Easy, reproducible reports with R
How to use R Markdown to show off everything you learned in Introduction to Data Science with R
Date: This event took place live on August 26 2015
Presented by: Garrett Grolemund
Duration: Approximately 60 minutes.
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The R Markdown package makes it very easy to generate reports straight from your R code. With R Markdown, you combine code and text into a single .Rmd file. You use this document to generate polished reports automatically in a variety of formats (html, pdf, MS Word, and slideshows). The .Rmd file retains all of your code for reproducibility, but lets you set how the code and its results will appear in the final report. Best of all, R Markdown reports are parameterizable. This webcast will cover applying the same report to multiple data sets.
About Garrett Grolemund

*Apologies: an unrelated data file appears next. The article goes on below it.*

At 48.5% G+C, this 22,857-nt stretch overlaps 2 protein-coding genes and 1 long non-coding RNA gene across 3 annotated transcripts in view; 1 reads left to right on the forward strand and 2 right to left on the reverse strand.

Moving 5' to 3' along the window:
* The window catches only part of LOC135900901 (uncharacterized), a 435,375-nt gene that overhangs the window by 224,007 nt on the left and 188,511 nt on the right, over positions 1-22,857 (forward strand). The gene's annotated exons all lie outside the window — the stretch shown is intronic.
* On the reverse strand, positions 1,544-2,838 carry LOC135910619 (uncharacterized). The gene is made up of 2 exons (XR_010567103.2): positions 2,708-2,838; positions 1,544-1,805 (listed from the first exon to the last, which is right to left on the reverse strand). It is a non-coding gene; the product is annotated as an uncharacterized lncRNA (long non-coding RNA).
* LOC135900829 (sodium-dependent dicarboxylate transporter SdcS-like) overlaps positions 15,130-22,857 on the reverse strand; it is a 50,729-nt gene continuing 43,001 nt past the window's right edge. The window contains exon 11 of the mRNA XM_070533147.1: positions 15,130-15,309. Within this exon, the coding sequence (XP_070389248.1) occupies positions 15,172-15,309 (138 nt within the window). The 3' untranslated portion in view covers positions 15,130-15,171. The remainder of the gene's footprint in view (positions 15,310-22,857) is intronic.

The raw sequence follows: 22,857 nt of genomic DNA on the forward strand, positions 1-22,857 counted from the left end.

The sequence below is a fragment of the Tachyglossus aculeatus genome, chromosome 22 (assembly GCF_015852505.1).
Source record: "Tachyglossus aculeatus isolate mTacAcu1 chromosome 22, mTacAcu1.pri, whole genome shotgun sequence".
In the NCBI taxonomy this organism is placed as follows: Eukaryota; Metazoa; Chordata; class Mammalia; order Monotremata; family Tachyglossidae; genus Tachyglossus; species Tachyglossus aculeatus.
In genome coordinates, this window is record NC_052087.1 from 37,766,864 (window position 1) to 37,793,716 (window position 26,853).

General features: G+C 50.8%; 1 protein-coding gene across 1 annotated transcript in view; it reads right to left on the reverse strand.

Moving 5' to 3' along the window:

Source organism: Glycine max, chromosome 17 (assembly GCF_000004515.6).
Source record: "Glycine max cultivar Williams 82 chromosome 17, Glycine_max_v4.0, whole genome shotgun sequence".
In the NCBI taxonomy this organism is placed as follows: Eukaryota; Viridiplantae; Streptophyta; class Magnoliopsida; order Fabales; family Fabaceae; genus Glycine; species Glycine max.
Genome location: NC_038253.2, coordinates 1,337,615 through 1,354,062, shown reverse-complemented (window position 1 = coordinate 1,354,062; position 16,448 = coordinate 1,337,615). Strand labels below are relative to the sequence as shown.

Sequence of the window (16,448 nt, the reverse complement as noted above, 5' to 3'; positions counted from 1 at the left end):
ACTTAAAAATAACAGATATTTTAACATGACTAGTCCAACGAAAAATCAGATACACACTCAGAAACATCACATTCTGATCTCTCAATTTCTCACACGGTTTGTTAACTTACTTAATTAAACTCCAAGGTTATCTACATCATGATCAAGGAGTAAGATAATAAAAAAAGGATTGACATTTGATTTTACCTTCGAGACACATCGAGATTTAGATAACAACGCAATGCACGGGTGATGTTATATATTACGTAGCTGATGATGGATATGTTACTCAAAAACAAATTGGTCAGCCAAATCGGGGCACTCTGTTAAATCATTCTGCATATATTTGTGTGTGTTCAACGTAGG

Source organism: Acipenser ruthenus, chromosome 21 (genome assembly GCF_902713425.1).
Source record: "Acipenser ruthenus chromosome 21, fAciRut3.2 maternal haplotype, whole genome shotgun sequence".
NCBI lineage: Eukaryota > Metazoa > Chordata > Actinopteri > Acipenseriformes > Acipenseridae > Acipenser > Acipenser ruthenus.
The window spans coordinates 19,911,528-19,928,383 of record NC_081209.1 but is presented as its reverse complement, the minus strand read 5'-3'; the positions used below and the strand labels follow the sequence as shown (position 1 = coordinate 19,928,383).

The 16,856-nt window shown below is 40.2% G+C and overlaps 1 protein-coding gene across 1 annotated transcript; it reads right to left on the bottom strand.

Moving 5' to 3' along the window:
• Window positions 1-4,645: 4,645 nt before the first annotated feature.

Garrett maintains shiny.rstudio.com, the development center for the Shiny R package, and is the author of Hands-On Programming with R as well as Data Science with R, a forthcoming book by O'Reilly Media. Garrett is a Data Scientist and Chief Instructor at RStudio, Inc. In his own words: I specialize in teaching people how to use R - and especially Hadley Wickham's R packages - to do insightful, reliable data science. Hadley was my dissertation advisor at Rice University, where I gained a first-hand understanding of his R libraries. While at Rice, I taught (and helped developed) the courses "Statistics 405: Introduction to Data Analysis," and "Visualization in R with ggplot2". Before that, I taught introductory statistics as a Teaching Fellow at Harvard University. I'm very passionate about helping people analyze data better. I have travelled as far as New Zealand, where R was born, to learn new ways to teach data science. I worked alongside some of the original developers of R to hone my programming skills, and I collaborated with the New Zealand government in a nationwide project to improve how New Zealand teaches data analysis to new statisticians. Back in the states, I focused my doctoral research on developing pragmatic principles that guide data science. These principles create a foundation for learning R, which is a bit of a layer cake. R is a set of tools for implementing statistical methods, and statistical methods are themselves a set of tools for learning from data. Like all toolkits, R gives its best results to those who use it wisely. Outside of teaching, I have spent time doing clinical trials research, legal research, and financial analysis. I also develop R software. I co-authored the `lubridate` R package, which provides methods to parse, manipulate, and do arithmetic with date-times, and I wrote the `ggsubplot` package, which extends 'ggplot2'. I'm also the Editor-in-chief of RStudio's Shiny Development Center, the official resource for learning to use the shiny package to make interactive web apps with R.